Up Close and Personal

February 15, 2009

2 before Lent.  ( 2 Kings 5, 1-14; 1 Cor 9, 24-27; Mark 1, 40-45)

I wonder what you think is the most amazing phrase from the Gospel reading that we have just heard?

For me it is “Jesus stretched out his hand and touched him”. The man that “him’ refers to was suffering from what modern versions of the Bible call ‘a dreaded skin disease’ and older versions call ‘leprosy’. Whether it was what we now understand by leprosy ( which is unlikely) or something else, it was regarded at the time as infectious or contagious, and there was no easy cure, if indeed it was a form of skin disease that was curable. Yet Jesus touched the man in order to cure him. In doing so, he not only risked catching the infection himself, but he immediately made himself ritually unclean – unable to eat with anyone else, unable to worship in a synagogue or the Temple until he himself had gone through a ritual of purification. He made himself as much as an outcast from normal society as the sick man was. Yet, Jesus went ahead and touched the man. It reminds me of the stir it caused when Princess Diana was filmed holding the hands of those suffering from AIDS/HIV, a disease that terrifies modern people as much as leprosy terrified the ancient world.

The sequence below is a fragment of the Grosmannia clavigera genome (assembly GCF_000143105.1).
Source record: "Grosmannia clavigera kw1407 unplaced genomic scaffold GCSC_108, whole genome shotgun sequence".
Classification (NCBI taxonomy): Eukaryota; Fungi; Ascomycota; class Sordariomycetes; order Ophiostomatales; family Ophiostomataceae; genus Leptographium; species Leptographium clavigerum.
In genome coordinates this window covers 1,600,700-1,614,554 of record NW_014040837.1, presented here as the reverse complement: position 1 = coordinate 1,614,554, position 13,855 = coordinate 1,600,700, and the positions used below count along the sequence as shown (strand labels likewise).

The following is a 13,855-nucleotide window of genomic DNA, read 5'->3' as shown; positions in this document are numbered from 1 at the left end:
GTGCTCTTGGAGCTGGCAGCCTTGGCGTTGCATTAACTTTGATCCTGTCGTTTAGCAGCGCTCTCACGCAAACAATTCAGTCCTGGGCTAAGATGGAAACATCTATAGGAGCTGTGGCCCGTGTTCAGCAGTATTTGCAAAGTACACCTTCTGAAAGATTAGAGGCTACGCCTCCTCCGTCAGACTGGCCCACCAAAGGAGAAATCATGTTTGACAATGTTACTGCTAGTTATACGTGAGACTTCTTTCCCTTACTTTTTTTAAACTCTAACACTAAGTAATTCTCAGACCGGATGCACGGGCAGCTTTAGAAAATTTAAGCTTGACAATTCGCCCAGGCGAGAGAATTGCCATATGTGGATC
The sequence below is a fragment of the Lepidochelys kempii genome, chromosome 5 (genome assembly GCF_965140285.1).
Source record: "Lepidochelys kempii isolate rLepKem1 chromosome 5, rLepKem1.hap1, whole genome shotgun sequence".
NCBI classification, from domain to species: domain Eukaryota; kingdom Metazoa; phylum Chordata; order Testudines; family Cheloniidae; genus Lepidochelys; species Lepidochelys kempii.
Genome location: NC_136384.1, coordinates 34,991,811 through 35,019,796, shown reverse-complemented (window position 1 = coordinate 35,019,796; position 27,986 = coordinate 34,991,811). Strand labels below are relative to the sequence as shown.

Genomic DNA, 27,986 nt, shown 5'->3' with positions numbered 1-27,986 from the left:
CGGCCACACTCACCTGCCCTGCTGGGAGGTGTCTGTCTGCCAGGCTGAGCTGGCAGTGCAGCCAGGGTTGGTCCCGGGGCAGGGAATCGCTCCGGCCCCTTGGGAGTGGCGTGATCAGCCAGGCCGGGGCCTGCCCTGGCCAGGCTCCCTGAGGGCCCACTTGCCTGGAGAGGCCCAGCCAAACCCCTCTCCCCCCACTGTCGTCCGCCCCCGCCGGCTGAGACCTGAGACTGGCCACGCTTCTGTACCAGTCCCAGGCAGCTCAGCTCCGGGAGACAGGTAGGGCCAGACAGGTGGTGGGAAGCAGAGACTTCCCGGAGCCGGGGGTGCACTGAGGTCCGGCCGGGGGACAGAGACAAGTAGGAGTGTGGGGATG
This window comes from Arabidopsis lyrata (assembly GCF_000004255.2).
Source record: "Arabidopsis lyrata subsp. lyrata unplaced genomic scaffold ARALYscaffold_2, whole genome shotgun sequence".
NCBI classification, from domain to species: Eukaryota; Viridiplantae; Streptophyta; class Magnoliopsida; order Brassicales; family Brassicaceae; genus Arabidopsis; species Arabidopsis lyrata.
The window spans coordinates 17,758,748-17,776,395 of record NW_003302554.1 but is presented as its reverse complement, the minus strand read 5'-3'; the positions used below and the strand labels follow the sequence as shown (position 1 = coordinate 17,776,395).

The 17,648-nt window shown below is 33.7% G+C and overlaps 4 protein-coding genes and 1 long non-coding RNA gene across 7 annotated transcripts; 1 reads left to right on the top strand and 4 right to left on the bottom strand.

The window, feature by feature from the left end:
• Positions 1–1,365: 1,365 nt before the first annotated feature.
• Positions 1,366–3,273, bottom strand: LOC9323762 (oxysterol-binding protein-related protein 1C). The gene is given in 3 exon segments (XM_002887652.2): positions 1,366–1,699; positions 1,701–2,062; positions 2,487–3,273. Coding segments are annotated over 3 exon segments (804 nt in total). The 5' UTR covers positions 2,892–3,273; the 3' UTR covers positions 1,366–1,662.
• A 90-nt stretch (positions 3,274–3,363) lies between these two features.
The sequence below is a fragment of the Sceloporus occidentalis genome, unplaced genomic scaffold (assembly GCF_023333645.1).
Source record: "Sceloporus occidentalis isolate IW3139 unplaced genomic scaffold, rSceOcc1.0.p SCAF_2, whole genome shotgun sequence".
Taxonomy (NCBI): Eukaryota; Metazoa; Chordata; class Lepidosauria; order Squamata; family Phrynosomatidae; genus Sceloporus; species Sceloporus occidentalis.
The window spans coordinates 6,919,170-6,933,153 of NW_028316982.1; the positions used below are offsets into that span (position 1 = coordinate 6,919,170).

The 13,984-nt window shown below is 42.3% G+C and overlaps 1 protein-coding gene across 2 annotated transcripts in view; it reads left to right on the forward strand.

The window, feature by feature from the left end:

Yet this action typified the life and ministry of Jesus. As the wonderful prayer from Iona puts it “Lord God, in Jesus you touched the scabby, listened to the ignored, gave the broken something to hope for. You bandaged the broken with love, and you healed them”.  

 

In Jesus we believe that God was with us and among us. Jesus lived in a time when many people believed that the world of matter was so evil that nothing divine could live in it; but the Gospels tell us that in Christ, God came among us in a human body. But though divine, he did not distance himself from ordinary people. He got emotionally involved with people and their concerns – he got angry at the way sick people were shunned and excluded, he wept with people who were mourning, he joined in celebrations of marriage  and went to parties. He also got physically involved with human beings. He lived among the outcasts from society and ate with them. He allowed those who were unclean to approach him, and if they could not do so, he approached them. He touched the leper, the woman with a haemorrhage, the dead daughter of Jairus, the woman who lived a sinful life, and he healed them. He was no distant God cocooned  in a temple, protected from the real world. In Jesus we see a God who is willing to get ‘up close and personal’.